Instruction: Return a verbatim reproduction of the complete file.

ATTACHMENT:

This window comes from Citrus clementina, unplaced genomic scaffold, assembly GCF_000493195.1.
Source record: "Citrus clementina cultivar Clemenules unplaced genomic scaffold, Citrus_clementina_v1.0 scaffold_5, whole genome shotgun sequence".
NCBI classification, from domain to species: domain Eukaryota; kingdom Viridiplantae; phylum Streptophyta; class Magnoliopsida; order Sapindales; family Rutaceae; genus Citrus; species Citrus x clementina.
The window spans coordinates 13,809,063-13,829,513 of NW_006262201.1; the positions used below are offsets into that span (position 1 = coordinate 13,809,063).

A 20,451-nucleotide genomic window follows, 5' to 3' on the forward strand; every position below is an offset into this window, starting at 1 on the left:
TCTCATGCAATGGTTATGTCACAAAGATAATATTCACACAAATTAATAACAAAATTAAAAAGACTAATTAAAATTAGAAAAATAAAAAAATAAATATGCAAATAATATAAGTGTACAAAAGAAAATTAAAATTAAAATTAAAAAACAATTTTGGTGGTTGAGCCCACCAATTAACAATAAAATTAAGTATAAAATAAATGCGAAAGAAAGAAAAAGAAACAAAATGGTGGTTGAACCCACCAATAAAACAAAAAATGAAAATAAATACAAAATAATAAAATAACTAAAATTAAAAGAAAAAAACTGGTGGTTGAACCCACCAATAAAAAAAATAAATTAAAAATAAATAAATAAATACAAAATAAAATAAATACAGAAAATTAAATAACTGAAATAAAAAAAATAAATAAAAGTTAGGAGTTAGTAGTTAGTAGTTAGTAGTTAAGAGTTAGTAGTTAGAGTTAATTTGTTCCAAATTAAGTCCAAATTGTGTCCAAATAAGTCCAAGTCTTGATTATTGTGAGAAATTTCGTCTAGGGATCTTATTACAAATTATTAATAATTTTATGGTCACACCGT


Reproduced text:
This window comes from Citrus clementina, unplaced genomic scaffold, assembly GCF_000493195.1.
Source record: "Citrus clementina cultivar Clemenules unplaced genomic scaffold, Citrus_clementina_v1.0 scaffold_5, whole genome shotgun sequence".
NCBI classification, from domain to species: domain Eukaryota; kingdom Viridiplantae; phylum Streptophyta; class Magnoliopsida; order Sapindales; family Rutaceae; genus Citrus; species Citrus x clementina.
The window spans coordinates 13,809,063-13,829,513 of NW_006262201.1; the positions used below are offsets into that span (position 1 = coordinate 13,809,063).

A 20,451-nucleotide genomic window follows, 5' to 3' on the forward strand; every position below is an offset into this window, starting at 1 on the left:
TCTCATGCAATGGTTATGTCACAAAGATAATATTCACACAAATTAATAACAAAATTAAAAAGACTAATTAAAATTAGAAAAATAAAAAAATAAATATGCAAATAATATAAGTGTACAAAAGAAAATTAAAATTAAAATTAAAAAACAATTTTGGTGGTTGAGCCCACCAATTAACAATAAAATTAAGTATAAAATAAATGCGAAAGAAAGAAAAAGAAACAAAATGGTGGTTGAACCCACCAATAAAACAAAAAATGAAAATAAATACAAAATAATAAAATAACTAAAATTAAAAGAAAAAAACTGGTGGTTGAACCCACCAATAAAAAAAATAAATTAAAAATAAATAAATAAATACAAAATAAAATAAATACAGAAAATTAAATAACTGAAATAAAAAAAATAAATAAAAGTTAGGAGTTAGTAGTTAGTAGTTAGTAGTTAAGAGTTAGTAGTTAGAGTTAATTTGTTCCAAATTAAGTCCAAATTGTGTCCAAATAAGTCCAAGTCTTGATTATTGTGAGAAATTTCGTCTAGGGATCTTATTACAAATTATTAATAATTTTATGGTCACACCGT